I don't think I've seen the movie the game is based on and I know feel a little obliged to watch it with the kids just to contextualize the game a bit better? To be honest, I'm also a bit curious about the movie as well because of some of the game's levels we played - specifically one where you meet an old lady, protect her from attacking zombies (how is she still alive?). She then decides she wants to go visit "joe" (a friend, I forget the name) who's having a cookout. It turns out "joe" is actually a zombie boss and it's all a massive fight. I don't remember what happened to the old lady...

    As for the game - we had fun, but weren't terribly impressed. It's a twin-stick shooter, you find weapons from crates/backs of cars, equip them and then go... Weapons have ammo/use limits (even the melee weapons you can find) and there are also grenades, firebombs, and more. Fortunately there's no friendly fire (I think? perhaps we're just really careful...?) I got really excited when I picked up a mini-gun but it was a huge disappointment - it takes too long to "spin up" by which time my co-op partners have killed almost everyone! We had a similar experience with environmental hazards you can switch on to help kill zombies - they're interesting in principle but hard to use effectively and, in fact, some can also injure friendlies.

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    Marker Man Adventures (DS)    by   jp       (Jul 25th, 2021 at 18:47:03)

    I've played this a few times. The first was a disaster of a mess - I'm exaggerating - but the second was slightly better but a lot more interesting.

    The game is basically a platformer where you need to draw things in the level to help "Marker Man" along. So, draw a line and it becomes a "ramp" he can walk on. You can also draw circles around enemies to trap them into balls you can roll and draw different shapes around the main character to trigger/activate special abilities.

    I didn't know much of this the first time I played, but I then read the manual which explained and clarified a whole bunch of things. So, that's really why the second session went better.

    A few of the interesting things is that the game has a micro-economy in your pen's ink, which also doubles as health and there are restrictions on when you can actually draw special ability shapes - the restriction being (afaik) having collected enough pens in a level. So, for the economy - every time you draw you lose some life points (ink) - this prevents you from spamming the level obviously. But, the game also lets you delete the things you draw (great for correcting mistakes) and get some ink back - but not all of it.

    The special power shapes also cost ink (so long as you meet the pre-req) and, at least for the jumping ability, can REALLY change things up. Rather than drawing ramps everywhere I triggered it once and basically jumped by way to the end.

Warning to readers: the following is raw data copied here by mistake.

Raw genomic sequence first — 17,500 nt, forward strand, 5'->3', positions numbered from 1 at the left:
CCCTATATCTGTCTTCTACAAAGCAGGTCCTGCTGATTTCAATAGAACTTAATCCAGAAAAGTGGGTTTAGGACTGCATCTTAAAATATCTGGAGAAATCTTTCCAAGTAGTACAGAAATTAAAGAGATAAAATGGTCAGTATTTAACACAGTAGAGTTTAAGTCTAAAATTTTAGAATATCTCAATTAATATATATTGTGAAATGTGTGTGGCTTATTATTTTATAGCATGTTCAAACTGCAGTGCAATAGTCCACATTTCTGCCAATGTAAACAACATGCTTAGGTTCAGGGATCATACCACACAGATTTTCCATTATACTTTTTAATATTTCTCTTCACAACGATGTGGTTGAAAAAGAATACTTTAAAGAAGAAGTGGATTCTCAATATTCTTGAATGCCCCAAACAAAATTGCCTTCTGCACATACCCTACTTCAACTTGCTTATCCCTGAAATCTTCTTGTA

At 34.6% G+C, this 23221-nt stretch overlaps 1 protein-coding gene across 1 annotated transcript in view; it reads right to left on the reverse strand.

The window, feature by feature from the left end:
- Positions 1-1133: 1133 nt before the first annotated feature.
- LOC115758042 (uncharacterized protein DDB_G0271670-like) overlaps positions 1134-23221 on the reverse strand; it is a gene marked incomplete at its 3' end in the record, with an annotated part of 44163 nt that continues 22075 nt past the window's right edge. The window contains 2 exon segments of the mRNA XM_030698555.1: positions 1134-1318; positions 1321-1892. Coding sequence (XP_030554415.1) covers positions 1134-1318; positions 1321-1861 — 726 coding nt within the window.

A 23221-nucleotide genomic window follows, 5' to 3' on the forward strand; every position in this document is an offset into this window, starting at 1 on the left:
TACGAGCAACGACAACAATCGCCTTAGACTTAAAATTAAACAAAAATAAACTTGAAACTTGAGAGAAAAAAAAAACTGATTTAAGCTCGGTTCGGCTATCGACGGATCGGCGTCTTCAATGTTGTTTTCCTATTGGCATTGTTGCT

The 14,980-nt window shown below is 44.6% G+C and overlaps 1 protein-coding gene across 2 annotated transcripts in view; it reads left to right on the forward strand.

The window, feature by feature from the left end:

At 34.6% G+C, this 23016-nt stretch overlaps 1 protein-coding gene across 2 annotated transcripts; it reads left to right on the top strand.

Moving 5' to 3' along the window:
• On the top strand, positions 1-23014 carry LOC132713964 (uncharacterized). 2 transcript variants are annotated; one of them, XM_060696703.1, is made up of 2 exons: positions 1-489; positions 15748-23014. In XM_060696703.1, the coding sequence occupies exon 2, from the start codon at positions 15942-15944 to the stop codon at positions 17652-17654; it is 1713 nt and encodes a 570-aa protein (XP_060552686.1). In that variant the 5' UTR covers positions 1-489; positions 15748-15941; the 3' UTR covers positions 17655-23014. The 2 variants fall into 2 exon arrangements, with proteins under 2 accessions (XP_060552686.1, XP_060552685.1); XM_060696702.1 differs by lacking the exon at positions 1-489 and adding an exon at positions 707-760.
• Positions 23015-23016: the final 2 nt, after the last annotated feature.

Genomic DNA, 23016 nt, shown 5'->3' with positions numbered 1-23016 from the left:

The overall experience doesn't quite work for me though because the platforming aspects are a bit wonky/imprecise - sure, jumping with the jump ability felt really good, but it took a while to get there. The basic moving around AND drawing AND deleting your bad doodles was a bit too much for me on a DS-XL and playing lefty...

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    The Red Strings Club (PC)    by   dkirschner       (Jul 25th, 2021 at 13:22:10)

    I started trying to play this on a train last week with no mouse. I was instantly intrigued by the setting and story (I knew I would be), but using a trackpad to mix drinks and to mold implants was really difficult, so I stopped playing while on the train. Fast forward to the last couple days and I've been able to get into it and it's a really enjoyable experience! I've never played a point-and-click quite like this. I guess I would call it a point-and-click, but it's not really that while being other less easily describable things too.

    You play (mostly) as a bartender who mixes drinks to manipulate clients' emotions and procure information. The story is about a corporation that is about to update everyone's neural implants and basically smooth out the emotions of everyone in society (e.g., sadness remains, but not depression; anger remains, but not rage). The bartender, his boyfriend, and some other hacktivist folks are trying to stop this update from happening.

    The drink mixing and bar conversations are the most interesting part of the game. You are given goals for information that you need to find out (e.g., who is the CEO of the corporation?) and you mix drinks for the various corporate suits who come to the bar and try to get it out of them. There's a little mixing minigame where you have to align a circle with emotions located on the body. Liquors move the circle in different directions; ice shrinks it; mixing in a shaker makes effects more potent; etc.